Try to avoid snacking, and ideally don’t buy processed snack foods and keep them around the house – it makes it easier to avoid temptation when you’re looking through the cupboards for that evening snack during the TV commercial break. Cut up healthy snack foods in advance such as carrots, celery, and fruit, so that you have something good to reach for in the fridge when you need that extra bite.


Keeping a journal as you progress through your diet is a great way of tracking your progress. Keep track of everything you’re eating, not only is it easier to count up the calories to make sure you’re on the right path, but putting it on paper also makes you more aware of what you’re eating throughout the day.

When tracking our food in your journal, also track your weight – it helps you see the bigger changes over time that you might not notice from day to day. Weigh yourself once a week to avoid tracking and getting frustrated over the normal daily fluctuations – weigh yourself on the same day of the week, at the same time in order to keep it consistent.

Before you know it, you’ll find that you’ve hit the goals you initially set, and then you can set new goals, or move into more of a maintenance phase of your diet – where you may not be as concerned with losing weight, but hopefully the healthy eating habits, lifestyle changes, and regular exercise will have made a big difference to your overall health.

BMI (Body Mass Index) Chart

Your BMI is based on weight in kilograms divided by height in meters squared (a BMI of 18.5-24.9 is considered normal, higher or lower than that value puts you at increased risk of related health problems and diseases:

BMI 19 20 21 22 23 24 25 26 27 28 29 30 35 40
Height Weight (lb)
4′ 10″ 91 96 100 105 110 115 119 124 129 134 138 143 167 191
4′ 11″ 94 99 104 109 114 119 124 128 133 138 143 148 173 198
5′ 0″ 97 102 107 112 118 123 128 133 138 143 148 153 179 204
5′ 1″ 100 106 111 116 122 127 132 137 143 148 153 158 185 211
5′ 2″ 104 109 115 120 126 131 136 142 147 153 158 164 191 218
5′ 3″ 107 113 118 124 130 135 141 146 152 158 163 169 197 225
5′ 4″ 110 116 122 128 134 140 145 151 157 163 169 174 204 232
5′ 5″ 114 120 126 132 138 144 150 156 162 168 174 180 210 240
5′ 6″ 118 124 130 136 142 148 155 161 167 173 179 186 216 247
5′ 7″ 121 127 134 140 146 153 159 166 172 178 185 191 223 255
5′ 8″ 125 131 138 144 151 158 164 171 177 184 190 197 230 262
5′ 9″ 128 135 142 149 155 162 169 176 182 189 196 203 236 270
5′ 10″ 132 139 146 153 160 167 174 181 188 195 202 207 243 278
5′ 11″ 136 143 150 157 165 172 179 186 193 200 208 215 250 286
6′ 0″ 140 147 154 162 169 177 184 191 199 206 213 221 258 294
6′ 1″ 144 151 159 166 174 182 189 197 204 212 219 227 265 302
6′ 2″ 148 155 163 171 179 186 194 202 210 218 225 233 272 311
6′ 3″ 152 160 168 176 184 192 200 208 216 224 232 240 279 319
6′ 4″ 156 164 172 180 189 197 205 213 221 230 238 246 287 328

Calories Burned Chart – this chart shows the estimated number of calories burned during various common kinds of exercise or activity over a one hour (60 minute) period, based on your weight (as your weight affects the number of calories burned):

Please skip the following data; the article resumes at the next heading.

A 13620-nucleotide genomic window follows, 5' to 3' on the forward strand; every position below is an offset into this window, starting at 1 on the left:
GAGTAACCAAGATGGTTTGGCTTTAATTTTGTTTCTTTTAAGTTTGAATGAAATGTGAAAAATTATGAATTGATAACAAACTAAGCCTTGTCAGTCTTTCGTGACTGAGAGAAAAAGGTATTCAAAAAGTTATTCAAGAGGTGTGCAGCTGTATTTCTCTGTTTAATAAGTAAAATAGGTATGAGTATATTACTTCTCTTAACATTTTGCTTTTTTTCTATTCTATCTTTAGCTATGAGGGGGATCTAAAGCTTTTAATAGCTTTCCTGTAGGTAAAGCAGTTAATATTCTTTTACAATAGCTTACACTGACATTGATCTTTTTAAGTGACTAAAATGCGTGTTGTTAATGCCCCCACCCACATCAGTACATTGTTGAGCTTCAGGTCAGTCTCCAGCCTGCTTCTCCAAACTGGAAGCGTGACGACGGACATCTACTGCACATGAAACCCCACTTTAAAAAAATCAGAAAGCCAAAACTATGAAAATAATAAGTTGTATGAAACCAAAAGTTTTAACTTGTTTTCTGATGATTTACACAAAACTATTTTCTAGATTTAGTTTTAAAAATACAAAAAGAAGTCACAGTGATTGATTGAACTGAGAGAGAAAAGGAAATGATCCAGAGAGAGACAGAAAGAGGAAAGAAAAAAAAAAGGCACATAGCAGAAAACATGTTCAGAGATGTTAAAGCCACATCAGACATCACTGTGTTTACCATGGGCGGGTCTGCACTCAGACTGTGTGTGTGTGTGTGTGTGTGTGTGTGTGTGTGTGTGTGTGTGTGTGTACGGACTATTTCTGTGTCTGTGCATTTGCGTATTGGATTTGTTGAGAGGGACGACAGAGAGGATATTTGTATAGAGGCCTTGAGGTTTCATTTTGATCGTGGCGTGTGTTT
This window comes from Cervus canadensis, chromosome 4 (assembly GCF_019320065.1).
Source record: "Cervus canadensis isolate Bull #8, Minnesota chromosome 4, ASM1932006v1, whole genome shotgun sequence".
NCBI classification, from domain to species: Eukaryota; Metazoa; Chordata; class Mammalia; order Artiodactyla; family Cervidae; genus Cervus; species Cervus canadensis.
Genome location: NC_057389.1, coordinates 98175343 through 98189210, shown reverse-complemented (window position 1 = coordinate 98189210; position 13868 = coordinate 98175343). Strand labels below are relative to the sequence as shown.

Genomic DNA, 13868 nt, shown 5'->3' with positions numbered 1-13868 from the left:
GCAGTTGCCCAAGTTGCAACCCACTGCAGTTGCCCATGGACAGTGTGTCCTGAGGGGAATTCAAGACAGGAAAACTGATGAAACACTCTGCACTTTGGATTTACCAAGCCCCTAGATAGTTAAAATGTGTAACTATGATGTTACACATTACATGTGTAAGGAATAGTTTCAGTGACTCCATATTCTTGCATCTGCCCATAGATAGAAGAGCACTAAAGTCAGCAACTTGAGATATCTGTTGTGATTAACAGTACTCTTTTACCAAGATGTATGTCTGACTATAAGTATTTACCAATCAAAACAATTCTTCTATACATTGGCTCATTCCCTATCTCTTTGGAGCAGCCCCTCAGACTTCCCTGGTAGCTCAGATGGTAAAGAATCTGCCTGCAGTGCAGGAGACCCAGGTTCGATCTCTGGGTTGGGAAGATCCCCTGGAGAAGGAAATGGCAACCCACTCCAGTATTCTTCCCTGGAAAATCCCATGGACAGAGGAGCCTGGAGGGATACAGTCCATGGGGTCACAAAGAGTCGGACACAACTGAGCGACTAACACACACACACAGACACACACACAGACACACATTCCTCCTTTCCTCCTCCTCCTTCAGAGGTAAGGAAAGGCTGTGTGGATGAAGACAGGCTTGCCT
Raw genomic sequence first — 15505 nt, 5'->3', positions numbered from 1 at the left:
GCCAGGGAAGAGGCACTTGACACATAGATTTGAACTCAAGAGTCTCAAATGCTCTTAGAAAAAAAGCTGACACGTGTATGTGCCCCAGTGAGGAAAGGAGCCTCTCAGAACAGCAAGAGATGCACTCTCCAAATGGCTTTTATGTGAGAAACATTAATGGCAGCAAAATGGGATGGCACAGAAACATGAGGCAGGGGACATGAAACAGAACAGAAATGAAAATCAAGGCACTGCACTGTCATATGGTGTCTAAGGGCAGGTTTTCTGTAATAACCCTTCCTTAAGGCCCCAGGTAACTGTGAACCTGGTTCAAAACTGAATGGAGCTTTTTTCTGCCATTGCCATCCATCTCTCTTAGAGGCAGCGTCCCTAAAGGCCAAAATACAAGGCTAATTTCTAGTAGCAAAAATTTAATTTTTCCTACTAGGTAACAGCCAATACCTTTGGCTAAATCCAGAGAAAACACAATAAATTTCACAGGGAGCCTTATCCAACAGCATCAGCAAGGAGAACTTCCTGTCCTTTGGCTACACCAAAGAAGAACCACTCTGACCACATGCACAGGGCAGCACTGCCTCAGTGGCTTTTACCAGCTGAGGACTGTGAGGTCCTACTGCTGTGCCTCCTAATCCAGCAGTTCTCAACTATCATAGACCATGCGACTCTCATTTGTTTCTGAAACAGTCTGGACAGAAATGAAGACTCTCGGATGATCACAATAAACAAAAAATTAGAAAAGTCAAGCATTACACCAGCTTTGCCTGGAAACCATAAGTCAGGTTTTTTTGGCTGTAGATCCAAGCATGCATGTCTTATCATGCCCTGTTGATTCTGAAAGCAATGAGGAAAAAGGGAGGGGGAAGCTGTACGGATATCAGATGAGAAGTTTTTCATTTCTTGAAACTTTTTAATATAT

Weight (lb)
Exercise 125 150 175 200
Aerobics (high impact) 398 477 556 636
Bicycling 225 270 315 360
Gardening 308 369 431 492
Hockey 458 549 640 732
Housework 165 198 231 264
Running 652 783 914 1044
Sleeping 52 63 74 84
Stationary Bicycling 398 477 556 636
Swimming 345 414 483 552
Walking 158 189 221 252
Walking (briskly) 292 351 410 468
Weight Lifting 195 234 273 312

Food Calories Chart – this chart shows the estimated number of calories found in various common kinds of food, based on a standard serving size or portion:

Food Calories
Apple 80
Bagel 165
Beer 150
Bread 65
Broccoli (cooked) 25
Carrots (cooked) 35
Cheeseburger 565
Cheesecake 405
Chicken (roasted) 140
Chili 305
Cola 150
Corn Flakes 110
Danish 395
Egg (fried) 95
Milk (whole) 150
Macaroni and Cheese 515
Minestrone Soup 80
Orange 60
Peanuts 165
Potato Chips 145
Salmon 145
Spaghetti (meat sauce) 310
Steak 240
Yogurt (plain) 140


The first thing to do when starting any diet is to figure out what you’re trying to achieve, and set goals around where you want to be. Do you want to diet to lose weight? Do you want to diet to improve your health? The goals you make will determine how you should approach your diet, but more than that, setting the goals gives you something to work towards – it’s easier to achieve something when you commit yourself to a specific goal.

However, one thing to keep in mind is that your goal should be reasonable – losing weight too quickly or losing it the wrong way can lead to either health risks, or can set you up to gain it back more easily. The most successful diets are the ones that allow you to pace yourself. Losing 1-2 pounds/week is more than enough, it took a long time to put on the weight, be patient taking it off if you want to remain healthy, and be successful.

Before you set specific weight goals, it’s important to determine the ideal body weight range for your height – this can help you to get an objective idea where you should set your goals. (see contains BMI (Body Mass Index) chart that can help you determine your ideal body weight.